— Chris Brennan (@ChrisBrennanDN) January 5, 2015
Bobby Allyn, who starts next week as the newest reporter at WHYY, comes to Philadelphia with a host of reporting experience — but more than that, he’s got one of the best stories ever about losing a job in journalism.
Allyn had worked two years at the Nashville Tennessean before being laid off in the summer of 2013. The problem? He was in the middle of breaking a story about the musician Jack White’s divorce when he received news that he was being let go.
It’s not always easy to figure out what the most important journalism is when it appears. Sometimes, it takes months or even years to see that a story’s ripple effects changed us or how we live. That much is apparent in this year’s list of Philly’s most-important journalism.
How the list was made: I reached out on Twitter — both publicly and, behind the scenes, to people in journalism and politics — to get nominations. When it was done, I sorted through and, using my best judgment, came up with the list you see here. (That judgment was often influenced by the number of nominations a piece of journalism had.) With one exception too big to ignore, my Philly Mag colleagues were exempt from a place on the list.
So, you know, your list probably looks different. But here goes. The five most important pieces of journalism in Philly in 2014.
In a move Larry Platt says is inspired by the Green Bay Packers, the Philadelphia Citizen will soon be selling shares in itself.
The site, run by former Philadelphia magazine and Daily News editor Larry Platt, quietly began posting articles in September. Now Platt tells Technical.ly Philly the site will begin selling shares. It won’t be traditional stock, as it won’t go up and down and it won’t pay dividends.
“We want the citizens of Philadelphia to own this civic entity,” Platt wrote in an email to Technical.ly. He didn’t say what, exactly, Citizen stock buyers would be getting in return. Green Bay Packers stockholders get a certificate to frame and put on the wall (or leave in a drawer, et cetera).
Two weeks ago, Holly Otterbein was named reporter of the year at the Pen & Pencil Club’s Philadelphia News Awards. Today, we’re thrilled to announce that beginning January 5th, Holly will cover politics, government, and the mayor’s race for Phillymag.com and the magazine’s soon-to-launch urban affairs blog, Citified.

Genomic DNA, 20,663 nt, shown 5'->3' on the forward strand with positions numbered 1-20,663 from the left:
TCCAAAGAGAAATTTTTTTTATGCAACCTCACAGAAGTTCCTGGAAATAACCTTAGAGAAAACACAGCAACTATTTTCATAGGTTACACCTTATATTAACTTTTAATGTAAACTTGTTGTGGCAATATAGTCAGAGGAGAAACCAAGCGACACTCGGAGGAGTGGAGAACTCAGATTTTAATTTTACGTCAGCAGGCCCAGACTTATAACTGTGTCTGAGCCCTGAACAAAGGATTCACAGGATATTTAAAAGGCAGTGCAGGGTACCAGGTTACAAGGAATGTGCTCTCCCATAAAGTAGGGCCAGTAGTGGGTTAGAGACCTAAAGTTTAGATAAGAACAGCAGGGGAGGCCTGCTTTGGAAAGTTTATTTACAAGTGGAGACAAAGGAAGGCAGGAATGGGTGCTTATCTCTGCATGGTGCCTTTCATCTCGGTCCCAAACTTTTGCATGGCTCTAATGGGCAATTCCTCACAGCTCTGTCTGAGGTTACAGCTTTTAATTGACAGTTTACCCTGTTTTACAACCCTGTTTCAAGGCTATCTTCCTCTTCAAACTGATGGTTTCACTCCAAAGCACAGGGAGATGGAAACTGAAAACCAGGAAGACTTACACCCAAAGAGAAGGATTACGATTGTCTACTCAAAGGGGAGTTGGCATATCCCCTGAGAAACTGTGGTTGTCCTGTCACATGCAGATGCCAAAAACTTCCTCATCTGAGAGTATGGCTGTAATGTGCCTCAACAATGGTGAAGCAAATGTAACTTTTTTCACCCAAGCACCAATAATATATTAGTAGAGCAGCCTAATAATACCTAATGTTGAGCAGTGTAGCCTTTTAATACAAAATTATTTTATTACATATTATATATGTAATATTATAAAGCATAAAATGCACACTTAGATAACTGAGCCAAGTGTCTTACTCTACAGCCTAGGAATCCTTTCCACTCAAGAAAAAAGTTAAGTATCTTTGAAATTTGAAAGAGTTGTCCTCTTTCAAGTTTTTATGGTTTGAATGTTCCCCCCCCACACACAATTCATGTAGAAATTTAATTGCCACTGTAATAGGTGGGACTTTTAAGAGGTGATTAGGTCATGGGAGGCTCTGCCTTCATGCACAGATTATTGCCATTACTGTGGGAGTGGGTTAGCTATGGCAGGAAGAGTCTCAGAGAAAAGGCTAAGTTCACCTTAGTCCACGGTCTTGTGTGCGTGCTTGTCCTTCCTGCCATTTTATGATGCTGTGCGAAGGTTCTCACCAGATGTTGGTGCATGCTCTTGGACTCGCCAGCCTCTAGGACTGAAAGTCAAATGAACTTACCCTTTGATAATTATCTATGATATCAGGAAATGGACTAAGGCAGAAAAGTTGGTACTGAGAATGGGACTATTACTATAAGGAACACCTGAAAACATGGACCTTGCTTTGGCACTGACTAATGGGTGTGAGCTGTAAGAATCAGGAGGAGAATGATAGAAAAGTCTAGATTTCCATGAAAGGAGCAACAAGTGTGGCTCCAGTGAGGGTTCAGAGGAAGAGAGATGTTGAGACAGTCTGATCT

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Well, it’s been quite a year for race relations in the United States. From the Ferguson and Eric Garner grand jury decisions and their related protests to Donald Sterling and the Redskins, there has been plenty of racism (and accusations of racism) to go around. And anyone who doesn’t think that racism is an endemic, deeply rooted problem that won’t easily (or ever) be solved is delusional. But that doesn’t mean that everything that offends our heightened racial sensitivities is, in fact, racist. Read more »
A decade-old beef about how to divvy credit for a series of Pulitzer-recognized Philadelphia Daily News editorials has been given new life by the rise of a new news organization in town.
The editorial series “Acres of Neglect” — an in-depth look at neglect of Philadelphia’s park system — ran in the Daily News in 2001. It was a finalist for the Pulitzer Prize in editorial writing in 2002, losing out to a Los Angeles Times series of editorials about the mentally ill.
Two writers on the Daily News series — Sandy Shea and Carol Towarnicky — say they’ve never been given the credit they deserve on the series. And they say that Frank Burgos — then the editorial page editor of the paper, now the managing editor of the soon-to-launch PhillyVoice.com website — has taken too much credit.
Hate to see Philly @citypaper drop TMW. It's death by a thousand cuts, losing these papers…
— Tom Tomorrow (@tomtomorrow) December 5, 2014
Here’s one way to measure the passing of a journalistic era: City Paper is cutting This Modern World, a longtime mainstay of alt-weekly cartoons, from its pages.
Cartoonist Tom Tomorrow made the announcement Friday on Twitter; City Paper editor Lillian Swanson confirmed it this morning, and said she hoped to use the space — both in the budget and in City Paper‘s pages — to feature local cartoonists.
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It is far too early to tell whether CNN’s Don Lemon is embattled or just growing his brand. He is becoming a household name for all the wrong reasons — but he’s becoming a household name all the same. When CNN does its talent research, Lemon’s name recognition will creep up on the network’s stars like Anderson Cooper and Wolf Blitzer, even though Lemon’s fame is fueled by his becoming an Internet joke.
The latest Lemon embarrassments are photographs, which have gone viral, of Lemon flashing gang signs and grabbing his crotch at a party. This comes after CNN’s bizarre gas mask reporting from Ferguson, when Lemon trapped smoke inside his own gas mask and couldn’t breathe. And while buildings were on fire and stores were being looted, Lemon complained about the smell of marijuana in the air. That follows Lemon’s even more bizarre interview with one of Bill Cosby’s alleged rape victims. Lemon essentially asked the woman why she didn’t defend herself with her teeth.